KUALA LUMPUR, Jan 23 (Bernama) -- Heart disease has remained the leading cause of death among Malaysians for 13 years from 2005 to 2017, Deputy Health Minister Dr Lee Boon Chye said.
However, he said it was the non-communicable diseases, such as diabetes and hypertension, as well as obesity, unhealthy diet and lifestyle, which had contributed to the increase in heart disease.
“The increase of ageing population also contributed to the increase in the number of heart patients and with a longer life expectancy, continuous treatment would be required.
“By 2040, it is estimated that the population of Malaysians aged 65 and above will exceed six million, which is 14.5 per cent of the total population. This means the burden of coronary heart diseases is expected to multiply in the near future,” he said at the opening of the Tung Shin Hospital Cardiac Care Service Centre today.
Dr Lee said the increase in mortality rate due to heart disease was also worrying as it had seen an increase of 54 per cent over 10 years with 13,503 deaths in 2017 as compared to 8,776 in 2007.
“The average age of people getting heart disease in Malaysia is 58, much younger in comparison to other countries.
“In Thailand, the average age of people getting heart disease is 65, Singapore (61 years), China (63 years), United States (66 years) and Canada 68 years,” he said.
In another development, Dr Lee said it was not right for parents to think of vaccination as a source of health problems in children, let alone to claim that it could lead to disabilities.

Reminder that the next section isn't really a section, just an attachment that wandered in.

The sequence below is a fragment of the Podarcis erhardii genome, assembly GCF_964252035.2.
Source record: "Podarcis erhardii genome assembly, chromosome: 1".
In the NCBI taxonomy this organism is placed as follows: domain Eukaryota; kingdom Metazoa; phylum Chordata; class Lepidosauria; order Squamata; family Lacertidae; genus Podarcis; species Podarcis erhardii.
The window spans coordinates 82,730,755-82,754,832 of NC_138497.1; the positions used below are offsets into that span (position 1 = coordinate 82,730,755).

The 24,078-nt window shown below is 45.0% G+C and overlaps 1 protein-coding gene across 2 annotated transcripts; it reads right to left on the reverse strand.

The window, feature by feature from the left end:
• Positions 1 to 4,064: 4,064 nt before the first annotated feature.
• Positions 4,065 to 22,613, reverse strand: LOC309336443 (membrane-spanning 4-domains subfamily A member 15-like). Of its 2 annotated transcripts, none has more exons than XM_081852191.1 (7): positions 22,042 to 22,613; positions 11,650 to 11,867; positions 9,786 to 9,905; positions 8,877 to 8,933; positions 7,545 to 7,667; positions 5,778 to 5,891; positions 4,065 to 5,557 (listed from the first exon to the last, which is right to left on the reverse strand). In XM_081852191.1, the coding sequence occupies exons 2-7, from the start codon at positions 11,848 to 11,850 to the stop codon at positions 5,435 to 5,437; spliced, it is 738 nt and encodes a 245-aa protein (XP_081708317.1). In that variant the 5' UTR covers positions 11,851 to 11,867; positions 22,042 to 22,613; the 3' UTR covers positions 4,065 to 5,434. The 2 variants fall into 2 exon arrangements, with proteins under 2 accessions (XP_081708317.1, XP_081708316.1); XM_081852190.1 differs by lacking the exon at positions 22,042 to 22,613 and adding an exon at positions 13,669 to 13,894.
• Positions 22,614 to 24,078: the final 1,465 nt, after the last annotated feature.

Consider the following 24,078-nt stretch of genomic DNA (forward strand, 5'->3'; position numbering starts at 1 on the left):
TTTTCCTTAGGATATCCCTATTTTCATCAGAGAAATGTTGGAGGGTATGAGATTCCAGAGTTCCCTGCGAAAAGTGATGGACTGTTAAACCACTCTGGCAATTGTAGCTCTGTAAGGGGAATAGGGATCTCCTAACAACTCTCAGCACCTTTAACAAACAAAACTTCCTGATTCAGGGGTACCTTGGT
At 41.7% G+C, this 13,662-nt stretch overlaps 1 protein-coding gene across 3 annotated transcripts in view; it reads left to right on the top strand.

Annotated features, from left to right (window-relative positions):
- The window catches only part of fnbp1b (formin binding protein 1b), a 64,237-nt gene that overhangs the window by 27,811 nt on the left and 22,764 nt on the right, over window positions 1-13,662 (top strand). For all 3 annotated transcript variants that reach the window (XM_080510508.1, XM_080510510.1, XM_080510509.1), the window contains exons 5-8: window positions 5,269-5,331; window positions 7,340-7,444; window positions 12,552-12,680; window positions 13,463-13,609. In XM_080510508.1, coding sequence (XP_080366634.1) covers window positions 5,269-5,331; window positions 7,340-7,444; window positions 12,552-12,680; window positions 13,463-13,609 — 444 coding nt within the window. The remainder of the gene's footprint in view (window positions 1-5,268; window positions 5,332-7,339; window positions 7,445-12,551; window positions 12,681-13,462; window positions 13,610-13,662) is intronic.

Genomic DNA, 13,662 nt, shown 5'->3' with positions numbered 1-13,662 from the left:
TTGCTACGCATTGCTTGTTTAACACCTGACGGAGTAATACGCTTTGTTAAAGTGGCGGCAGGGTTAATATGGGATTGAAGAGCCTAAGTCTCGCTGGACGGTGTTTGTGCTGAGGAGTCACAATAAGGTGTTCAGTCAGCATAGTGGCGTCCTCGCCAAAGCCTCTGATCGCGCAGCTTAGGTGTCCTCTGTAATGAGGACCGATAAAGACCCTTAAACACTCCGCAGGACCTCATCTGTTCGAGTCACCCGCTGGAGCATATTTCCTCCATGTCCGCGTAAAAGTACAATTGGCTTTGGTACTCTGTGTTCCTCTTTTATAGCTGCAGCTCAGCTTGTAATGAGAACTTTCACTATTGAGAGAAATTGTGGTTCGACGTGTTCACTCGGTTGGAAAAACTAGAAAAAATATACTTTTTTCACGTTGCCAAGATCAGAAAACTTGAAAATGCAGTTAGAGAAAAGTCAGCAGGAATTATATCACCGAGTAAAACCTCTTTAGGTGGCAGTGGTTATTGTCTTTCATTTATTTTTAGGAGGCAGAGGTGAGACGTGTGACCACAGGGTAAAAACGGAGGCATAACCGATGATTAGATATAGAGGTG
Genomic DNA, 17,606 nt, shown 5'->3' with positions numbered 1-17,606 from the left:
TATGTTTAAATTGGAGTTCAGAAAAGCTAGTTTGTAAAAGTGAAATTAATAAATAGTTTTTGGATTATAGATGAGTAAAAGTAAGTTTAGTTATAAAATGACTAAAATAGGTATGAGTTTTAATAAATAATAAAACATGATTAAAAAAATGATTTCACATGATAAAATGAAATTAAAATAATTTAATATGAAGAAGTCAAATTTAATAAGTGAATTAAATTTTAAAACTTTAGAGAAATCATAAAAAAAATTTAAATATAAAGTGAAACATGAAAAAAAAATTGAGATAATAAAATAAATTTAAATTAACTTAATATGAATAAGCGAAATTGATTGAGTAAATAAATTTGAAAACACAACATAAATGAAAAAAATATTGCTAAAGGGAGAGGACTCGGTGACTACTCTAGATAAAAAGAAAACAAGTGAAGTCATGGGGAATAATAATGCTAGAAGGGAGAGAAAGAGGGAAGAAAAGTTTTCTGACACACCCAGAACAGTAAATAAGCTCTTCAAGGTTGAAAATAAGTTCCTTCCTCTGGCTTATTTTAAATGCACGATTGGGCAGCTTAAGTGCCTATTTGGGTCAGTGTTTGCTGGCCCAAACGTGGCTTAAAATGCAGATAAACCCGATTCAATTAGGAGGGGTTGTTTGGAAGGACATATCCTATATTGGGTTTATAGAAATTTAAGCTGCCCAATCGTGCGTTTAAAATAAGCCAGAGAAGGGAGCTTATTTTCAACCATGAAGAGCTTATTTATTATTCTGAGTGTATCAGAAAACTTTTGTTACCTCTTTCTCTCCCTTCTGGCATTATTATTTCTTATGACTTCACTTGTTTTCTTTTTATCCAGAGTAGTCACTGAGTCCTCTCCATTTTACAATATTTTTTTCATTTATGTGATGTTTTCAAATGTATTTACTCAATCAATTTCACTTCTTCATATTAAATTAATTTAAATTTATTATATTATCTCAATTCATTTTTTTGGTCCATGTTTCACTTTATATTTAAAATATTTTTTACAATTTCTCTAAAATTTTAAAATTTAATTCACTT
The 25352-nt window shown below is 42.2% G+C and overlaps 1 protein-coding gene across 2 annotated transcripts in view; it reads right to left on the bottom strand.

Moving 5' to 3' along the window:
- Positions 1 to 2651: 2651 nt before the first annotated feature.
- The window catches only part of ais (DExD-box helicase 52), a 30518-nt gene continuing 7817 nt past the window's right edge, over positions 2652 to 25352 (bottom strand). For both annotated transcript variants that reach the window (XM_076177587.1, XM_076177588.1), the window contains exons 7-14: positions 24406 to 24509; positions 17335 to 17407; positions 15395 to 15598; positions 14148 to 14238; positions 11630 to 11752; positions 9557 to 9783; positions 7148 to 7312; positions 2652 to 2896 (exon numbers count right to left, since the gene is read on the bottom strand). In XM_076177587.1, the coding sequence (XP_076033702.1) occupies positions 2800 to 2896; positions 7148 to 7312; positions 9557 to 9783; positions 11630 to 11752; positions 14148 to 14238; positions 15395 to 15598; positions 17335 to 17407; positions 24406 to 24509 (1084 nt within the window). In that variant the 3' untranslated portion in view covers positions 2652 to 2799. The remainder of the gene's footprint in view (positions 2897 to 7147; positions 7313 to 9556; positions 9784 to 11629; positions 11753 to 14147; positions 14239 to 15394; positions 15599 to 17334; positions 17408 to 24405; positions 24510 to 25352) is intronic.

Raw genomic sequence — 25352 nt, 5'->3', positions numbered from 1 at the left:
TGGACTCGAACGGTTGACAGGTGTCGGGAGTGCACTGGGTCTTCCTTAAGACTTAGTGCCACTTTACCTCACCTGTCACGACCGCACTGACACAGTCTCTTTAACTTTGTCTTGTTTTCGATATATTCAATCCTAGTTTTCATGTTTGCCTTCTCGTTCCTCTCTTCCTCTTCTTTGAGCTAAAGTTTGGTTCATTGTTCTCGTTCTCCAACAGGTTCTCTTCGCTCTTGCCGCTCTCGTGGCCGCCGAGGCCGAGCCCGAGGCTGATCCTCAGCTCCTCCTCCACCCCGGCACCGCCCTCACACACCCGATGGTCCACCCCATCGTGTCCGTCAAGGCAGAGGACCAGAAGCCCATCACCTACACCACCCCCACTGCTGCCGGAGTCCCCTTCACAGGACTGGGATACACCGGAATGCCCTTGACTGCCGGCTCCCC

“We have evidence that vaccination is effective and can prevent many diseases such as rubella, tuberculosis and tetanus.
“More than 98 per cent of the population were vaccinated against those diseases, while the remaining did not. For parents who still doubt the effectiveness of vaccination, they can lodge official complaints and we will carry out the investigations. In fact, there are other factors that contribute to the health problems of children,” he said.
Yesterday, Health director-general Datuk Dr Noor Hisham Abdullah in a press statement urged parents to comply with the National Immunisation Schedule and not to believe in false propaganda about the harmful effects of vaccines on social media.
By Jenny Imanina Lanong Abdullah and Murni Nasri
This is the second of a two-part article on lung cancer treatment.
KUALA LUMPUR, (Bernama) -- Traditionally, surgery for lung cancer is done via a thoracotomy, which requires the cutting of muscles and spreading of the ribs before entering the chest to remove the cancer.read more ››
In Focus : Hospital Pharmacy (UMSC)
In Focus : Hospital Medical Records (UMSC)
UMSC Consultant Speaks: Fatty Liver, The Silent Epidemic Part 3
UMSC Consultant Speaks: Fatty Liver, The Silent Epidemic Part 2
UMSC Consultant Speaks: Fatty Liver, The Silent Epidemic Part 1